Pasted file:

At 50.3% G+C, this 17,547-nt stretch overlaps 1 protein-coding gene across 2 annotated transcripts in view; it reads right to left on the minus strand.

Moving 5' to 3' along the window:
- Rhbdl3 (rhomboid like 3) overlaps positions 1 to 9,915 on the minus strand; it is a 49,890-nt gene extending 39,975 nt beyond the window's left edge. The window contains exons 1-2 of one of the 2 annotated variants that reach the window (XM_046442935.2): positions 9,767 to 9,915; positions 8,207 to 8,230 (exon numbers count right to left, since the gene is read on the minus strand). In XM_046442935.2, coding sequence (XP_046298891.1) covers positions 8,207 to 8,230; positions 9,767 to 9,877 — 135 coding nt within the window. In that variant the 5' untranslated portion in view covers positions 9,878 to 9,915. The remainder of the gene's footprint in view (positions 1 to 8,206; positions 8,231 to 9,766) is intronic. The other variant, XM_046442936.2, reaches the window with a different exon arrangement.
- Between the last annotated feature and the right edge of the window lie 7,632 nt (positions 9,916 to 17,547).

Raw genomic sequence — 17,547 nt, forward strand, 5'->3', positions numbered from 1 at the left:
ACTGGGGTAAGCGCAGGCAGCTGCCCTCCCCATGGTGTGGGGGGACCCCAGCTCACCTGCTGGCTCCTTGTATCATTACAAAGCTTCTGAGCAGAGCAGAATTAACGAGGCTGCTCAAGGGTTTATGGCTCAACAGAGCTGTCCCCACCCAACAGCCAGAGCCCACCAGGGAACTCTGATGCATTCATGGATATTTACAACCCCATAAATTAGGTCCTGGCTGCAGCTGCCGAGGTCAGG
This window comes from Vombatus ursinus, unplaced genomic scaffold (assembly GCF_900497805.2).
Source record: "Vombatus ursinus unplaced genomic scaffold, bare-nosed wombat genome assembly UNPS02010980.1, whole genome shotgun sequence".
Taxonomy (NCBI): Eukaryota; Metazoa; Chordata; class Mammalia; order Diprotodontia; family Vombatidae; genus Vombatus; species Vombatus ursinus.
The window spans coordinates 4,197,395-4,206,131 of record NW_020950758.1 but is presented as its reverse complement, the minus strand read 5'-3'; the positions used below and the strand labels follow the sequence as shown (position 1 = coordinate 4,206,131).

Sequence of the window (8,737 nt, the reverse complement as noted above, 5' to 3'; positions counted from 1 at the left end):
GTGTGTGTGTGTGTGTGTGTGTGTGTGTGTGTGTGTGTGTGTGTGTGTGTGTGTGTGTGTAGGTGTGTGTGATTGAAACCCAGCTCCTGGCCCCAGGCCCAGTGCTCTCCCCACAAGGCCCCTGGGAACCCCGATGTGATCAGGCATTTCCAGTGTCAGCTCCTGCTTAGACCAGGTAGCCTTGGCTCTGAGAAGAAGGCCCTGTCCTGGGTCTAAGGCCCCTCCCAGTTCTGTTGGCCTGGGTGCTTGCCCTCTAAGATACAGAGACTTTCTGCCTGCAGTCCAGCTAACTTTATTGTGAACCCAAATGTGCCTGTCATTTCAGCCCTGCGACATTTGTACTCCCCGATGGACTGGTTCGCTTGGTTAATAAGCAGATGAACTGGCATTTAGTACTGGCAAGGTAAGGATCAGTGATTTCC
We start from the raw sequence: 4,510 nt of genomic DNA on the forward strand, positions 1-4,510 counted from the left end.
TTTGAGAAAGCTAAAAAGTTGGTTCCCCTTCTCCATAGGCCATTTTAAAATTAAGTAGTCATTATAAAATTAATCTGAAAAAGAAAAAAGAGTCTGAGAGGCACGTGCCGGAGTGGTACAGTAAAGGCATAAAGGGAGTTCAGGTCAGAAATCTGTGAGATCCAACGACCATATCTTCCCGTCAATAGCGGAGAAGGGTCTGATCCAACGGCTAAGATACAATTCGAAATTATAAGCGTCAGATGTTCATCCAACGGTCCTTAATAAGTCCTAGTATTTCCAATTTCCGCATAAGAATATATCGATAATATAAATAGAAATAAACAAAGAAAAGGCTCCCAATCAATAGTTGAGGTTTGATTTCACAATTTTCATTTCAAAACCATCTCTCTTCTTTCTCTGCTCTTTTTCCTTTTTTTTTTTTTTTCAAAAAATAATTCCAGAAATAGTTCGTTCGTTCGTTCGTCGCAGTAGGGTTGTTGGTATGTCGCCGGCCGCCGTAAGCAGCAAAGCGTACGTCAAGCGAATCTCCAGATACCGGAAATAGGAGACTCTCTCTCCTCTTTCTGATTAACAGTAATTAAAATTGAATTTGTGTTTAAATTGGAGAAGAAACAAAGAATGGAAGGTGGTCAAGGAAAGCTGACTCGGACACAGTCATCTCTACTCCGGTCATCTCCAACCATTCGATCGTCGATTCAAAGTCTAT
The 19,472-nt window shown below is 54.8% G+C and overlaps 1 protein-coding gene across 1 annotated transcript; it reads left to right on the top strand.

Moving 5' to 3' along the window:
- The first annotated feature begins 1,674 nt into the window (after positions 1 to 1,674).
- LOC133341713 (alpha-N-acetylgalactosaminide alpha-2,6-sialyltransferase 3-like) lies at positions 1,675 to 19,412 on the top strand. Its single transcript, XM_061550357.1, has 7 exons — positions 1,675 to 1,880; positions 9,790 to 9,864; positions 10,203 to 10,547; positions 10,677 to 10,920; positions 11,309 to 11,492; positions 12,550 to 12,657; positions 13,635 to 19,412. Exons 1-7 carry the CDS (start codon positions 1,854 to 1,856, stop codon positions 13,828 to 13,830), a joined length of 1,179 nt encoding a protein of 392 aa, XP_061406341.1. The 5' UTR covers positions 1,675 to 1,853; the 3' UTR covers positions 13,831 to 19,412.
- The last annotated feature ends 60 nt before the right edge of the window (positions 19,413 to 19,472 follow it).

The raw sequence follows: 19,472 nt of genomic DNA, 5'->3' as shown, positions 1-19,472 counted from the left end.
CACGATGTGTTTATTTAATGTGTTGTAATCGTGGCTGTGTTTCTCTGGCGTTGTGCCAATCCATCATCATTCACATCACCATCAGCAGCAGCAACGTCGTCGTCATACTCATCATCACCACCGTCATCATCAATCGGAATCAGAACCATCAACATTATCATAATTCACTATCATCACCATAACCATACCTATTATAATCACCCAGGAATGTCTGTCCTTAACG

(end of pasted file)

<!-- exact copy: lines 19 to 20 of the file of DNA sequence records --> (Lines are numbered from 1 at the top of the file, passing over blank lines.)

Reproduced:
- The last annotated feature ends 60 nt before the right edge of the window (positions 19,413 to 19,472 follow it).

The raw sequence follows: 19,472 nt of genomic DNA, 5'->3' as shown, positions 1-19,472 counted from the left end.